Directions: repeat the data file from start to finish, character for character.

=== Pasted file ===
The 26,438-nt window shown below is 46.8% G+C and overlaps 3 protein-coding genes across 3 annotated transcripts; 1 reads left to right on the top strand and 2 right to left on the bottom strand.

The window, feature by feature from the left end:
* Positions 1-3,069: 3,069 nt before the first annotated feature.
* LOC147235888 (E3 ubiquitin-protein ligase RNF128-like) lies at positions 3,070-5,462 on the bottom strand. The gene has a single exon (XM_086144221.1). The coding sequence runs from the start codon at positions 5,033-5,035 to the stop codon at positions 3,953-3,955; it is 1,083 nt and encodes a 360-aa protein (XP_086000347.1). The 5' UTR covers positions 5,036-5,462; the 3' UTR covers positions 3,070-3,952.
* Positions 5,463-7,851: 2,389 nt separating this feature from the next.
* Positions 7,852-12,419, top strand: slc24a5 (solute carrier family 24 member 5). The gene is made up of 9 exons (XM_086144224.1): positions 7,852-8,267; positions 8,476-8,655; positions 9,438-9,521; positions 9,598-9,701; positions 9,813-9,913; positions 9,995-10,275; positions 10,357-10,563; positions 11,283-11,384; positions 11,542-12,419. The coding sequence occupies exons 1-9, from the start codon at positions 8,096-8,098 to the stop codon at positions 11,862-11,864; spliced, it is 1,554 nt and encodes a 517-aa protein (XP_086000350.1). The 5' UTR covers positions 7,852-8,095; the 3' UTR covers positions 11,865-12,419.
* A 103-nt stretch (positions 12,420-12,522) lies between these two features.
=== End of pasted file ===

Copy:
The 26,438-nt window shown below is 46.8% G+C and overlaps 3 protein-coding genes across 3 annotated transcripts; 1 reads left to right on the top strand and 2 right to left on the bottom strand.

The window, feature by feature from the left end:
* Positions 1-3,069: 3,069 nt before the first annotated feature.
* LOC147235888 (E3 ubiquitin-protein ligase RNF128-like) lies at positions 3,070-5,462 on the bottom strand. The gene has a single exon (XM_086144221.1). The coding sequence runs from the start codon at positions 5,033-5,035 to the stop codon at positions 3,953-3,955; it is 1,083 nt and encodes a 360-aa protein (XP_086000347.1). The 5' UTR covers positions 5,036-5,462; the 3' UTR covers positions 3,070-3,952.
* Positions 5,463-7,851: 2,389 nt separating this feature from the next.
* Positions 7,852-12,419, top strand: slc24a5 (solute carrier family 24 member 5). The gene is made up of 9 exons (XM_086144224.1): positions 7,852-8,267; positions 8,476-8,655; positions 9,438-9,521; positions 9,598-9,701; positions 9,813-9,913; positions 9,995-10,275; positions 10,357-10,563; positions 11,283-11,384; positions 11,542-12,419. The coding sequence occupies exons 1-9, from the start codon at positions 8,096-8,098 to the stop codon at positions 11,862-11,864; spliced, it is 1,554 nt and encodes a 517-aa protein (XP_086000350.1). The 5' UTR covers positions 7,852-8,095; the 3' UTR covers positions 11,865-12,419.
* A 103-nt stretch (positions 12,420-12,522) lies between these two features.